Australia’s biggest gambling sites spruiked what have been called ‘risky’ betting practices through a torrent of commercials during primetime AFL and NRL broadcasts in 2023, an advertising audit by Central News shows.

Each advertisement displayed during eight AFL and NRL primetime fixtures across July and September was scrutinised as part of the audit, revealing a marketing strategy that downplayed losses while promoting the slim chance of a big win.

Betting on a same-game ‘multi’ or using the ‘Bet with Mates’ social betting function, made up 77 per cent of all TV gambling ads over the eight audited broadcasts. Under a recommendation by a Federal Parliamentary Committee in June, these ads would be outlawed in Australia.

Nationals MP Pat Conaghan, the deputy chair of a bipartisan Parliamentary Committee into sports betting, said it reflected the proliferation of “predatory” marketing strategies rife in the gambling industry.

He called the audit’s results “sadly, not surprising”, and added that gambling ads were “aggressively escalating”.

“Just as we restrict the advertising standards of cigarettes and alcohol, the same rules should apply to gambling due to its addictive and potentially harmful nature,” Conaghan added.

Sportsbet, the official wagering partner of the AFL and NRL, aired 112 of the 122 (92 per cent) total gambling ads across the eight broadcasts audited. With help from Ladbrokes, TAB, Neds and Pointsbet, gambling companies accounted for a fifth of all ads observed under the audit.

Gambling was easily the most-advertised product of all promotions audited.

The [findings reflect] the proliferation of online gambling advertising during live sport broadcasts.

Forty per cent of all gambling ads promoted a ‘same-game multi’ bet; an option that allows gamblers to place multiple bets on one sporting event. This was closely followed by the ‘Bet with Mates’ promotions (37 per cent), which position gambling as a social practice that can sustain banter between friends.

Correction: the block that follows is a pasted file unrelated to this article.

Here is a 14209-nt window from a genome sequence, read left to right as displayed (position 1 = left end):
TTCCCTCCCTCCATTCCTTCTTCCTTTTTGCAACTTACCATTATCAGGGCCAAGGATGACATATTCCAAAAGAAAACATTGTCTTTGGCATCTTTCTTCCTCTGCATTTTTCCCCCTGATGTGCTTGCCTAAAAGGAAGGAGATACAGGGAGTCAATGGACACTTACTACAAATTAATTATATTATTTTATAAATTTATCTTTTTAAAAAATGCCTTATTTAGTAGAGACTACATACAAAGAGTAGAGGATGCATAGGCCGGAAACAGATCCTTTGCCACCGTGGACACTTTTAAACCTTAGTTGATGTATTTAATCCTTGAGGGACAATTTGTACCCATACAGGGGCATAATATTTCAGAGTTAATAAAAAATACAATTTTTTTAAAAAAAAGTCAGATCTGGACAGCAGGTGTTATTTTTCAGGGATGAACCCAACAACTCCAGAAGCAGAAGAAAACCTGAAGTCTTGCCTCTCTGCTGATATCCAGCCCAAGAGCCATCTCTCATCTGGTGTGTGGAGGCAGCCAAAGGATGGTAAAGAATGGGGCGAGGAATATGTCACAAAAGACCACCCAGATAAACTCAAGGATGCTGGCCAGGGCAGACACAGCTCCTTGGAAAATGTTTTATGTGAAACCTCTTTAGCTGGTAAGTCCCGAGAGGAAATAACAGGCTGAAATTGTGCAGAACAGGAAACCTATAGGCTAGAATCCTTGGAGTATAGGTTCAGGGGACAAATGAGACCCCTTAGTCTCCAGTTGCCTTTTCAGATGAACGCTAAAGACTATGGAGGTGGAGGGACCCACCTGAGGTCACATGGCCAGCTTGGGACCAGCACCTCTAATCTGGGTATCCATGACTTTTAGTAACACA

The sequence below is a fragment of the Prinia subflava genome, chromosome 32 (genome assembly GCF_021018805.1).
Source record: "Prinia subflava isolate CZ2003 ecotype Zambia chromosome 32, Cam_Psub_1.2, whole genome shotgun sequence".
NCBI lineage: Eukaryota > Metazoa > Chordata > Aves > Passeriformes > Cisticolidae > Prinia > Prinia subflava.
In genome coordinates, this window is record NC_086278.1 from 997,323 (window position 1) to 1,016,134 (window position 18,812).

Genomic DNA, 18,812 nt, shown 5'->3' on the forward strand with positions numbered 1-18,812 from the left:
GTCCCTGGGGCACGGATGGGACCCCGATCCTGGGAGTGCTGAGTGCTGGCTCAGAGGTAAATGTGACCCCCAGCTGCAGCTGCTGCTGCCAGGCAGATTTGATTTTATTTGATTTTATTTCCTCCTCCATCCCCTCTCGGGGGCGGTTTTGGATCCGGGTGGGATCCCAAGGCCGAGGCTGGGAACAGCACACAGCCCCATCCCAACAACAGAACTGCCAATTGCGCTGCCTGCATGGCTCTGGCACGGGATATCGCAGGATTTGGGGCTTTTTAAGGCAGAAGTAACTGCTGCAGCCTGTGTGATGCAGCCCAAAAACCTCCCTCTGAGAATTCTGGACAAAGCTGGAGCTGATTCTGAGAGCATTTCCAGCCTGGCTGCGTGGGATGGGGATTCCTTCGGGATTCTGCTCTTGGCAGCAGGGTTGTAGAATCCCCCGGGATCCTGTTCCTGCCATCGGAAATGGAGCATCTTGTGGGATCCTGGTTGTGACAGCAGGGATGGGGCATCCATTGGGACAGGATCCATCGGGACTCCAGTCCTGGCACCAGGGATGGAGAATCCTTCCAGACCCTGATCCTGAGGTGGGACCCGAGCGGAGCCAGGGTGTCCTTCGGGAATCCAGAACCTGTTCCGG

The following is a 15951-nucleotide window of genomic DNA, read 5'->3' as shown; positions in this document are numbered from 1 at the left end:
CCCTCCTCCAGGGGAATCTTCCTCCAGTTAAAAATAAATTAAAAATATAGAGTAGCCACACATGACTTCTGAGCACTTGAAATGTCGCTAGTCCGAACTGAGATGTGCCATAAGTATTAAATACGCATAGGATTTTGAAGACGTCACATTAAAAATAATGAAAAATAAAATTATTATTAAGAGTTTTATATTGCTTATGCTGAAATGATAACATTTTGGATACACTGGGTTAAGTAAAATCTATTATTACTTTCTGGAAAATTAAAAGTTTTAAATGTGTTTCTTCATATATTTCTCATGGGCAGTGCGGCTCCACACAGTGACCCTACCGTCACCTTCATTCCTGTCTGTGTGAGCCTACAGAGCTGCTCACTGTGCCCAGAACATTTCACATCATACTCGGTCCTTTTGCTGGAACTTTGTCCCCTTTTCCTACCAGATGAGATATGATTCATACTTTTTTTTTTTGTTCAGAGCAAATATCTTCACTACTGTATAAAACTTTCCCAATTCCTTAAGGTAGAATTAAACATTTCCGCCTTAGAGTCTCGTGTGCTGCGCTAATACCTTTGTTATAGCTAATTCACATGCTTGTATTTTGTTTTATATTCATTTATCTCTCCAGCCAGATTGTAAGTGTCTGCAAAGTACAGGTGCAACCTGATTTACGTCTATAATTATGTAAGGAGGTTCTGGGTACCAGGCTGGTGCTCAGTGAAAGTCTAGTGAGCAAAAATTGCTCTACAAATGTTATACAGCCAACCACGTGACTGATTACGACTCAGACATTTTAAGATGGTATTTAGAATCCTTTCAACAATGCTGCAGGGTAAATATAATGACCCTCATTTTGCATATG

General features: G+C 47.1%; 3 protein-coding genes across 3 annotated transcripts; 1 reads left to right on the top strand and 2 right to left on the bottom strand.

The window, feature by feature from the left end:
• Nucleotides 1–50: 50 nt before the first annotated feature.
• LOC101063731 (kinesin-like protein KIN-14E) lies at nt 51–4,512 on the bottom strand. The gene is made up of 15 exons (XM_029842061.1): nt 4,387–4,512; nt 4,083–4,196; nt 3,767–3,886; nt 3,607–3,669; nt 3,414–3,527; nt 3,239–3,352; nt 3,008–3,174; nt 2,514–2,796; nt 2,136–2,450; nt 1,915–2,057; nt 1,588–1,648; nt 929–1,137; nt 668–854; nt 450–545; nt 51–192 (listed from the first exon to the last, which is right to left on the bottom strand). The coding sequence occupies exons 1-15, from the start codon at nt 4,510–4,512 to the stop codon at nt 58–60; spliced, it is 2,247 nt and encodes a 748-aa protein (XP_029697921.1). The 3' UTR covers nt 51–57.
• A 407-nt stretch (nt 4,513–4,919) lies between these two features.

The promotion of live odds was a fixture on each TV broadcast. There were 21 market updates aired across the eight games, with 18 of these from Sportsbet. Each was usually aired at the start or end of a broadcast.

Sportsbet also regularly used its odds promotions segment to spruik its same-game multis, while those from TAB or Pointsbet promoted longer-term options, such as premiership odds or head-to-head gambling options.

Sports betting through online platforms has become an increasingly popular mode of gambling over the past decade, contributing to Australia’s record $25 billion a year losses – the most per capita of any country in the world.

About a third of Australian gamblers were estimated to be gambling online in 2019, compared to 12.6 per cent in 2011. Betting companies have adapted their products to accommodate online gambling in recent years, allowing punters to lodge bets from their smartphones, and to see gambling markets change in real time.

Sports gambling companies have insinuated themselves into the economy of some of Australia’s most popular sports.

Australia’s two largest professional sporting leagues – the AFL (Australian Rules Football) and NRL (National Rugby League) – each net millions of dollars each year from fees they receive on bets that punters make on fixtures in their respective codes.

Each code has defended these partnership arrangements, saying that the money gained is often reinvested into the game and used for grassroots sports programs.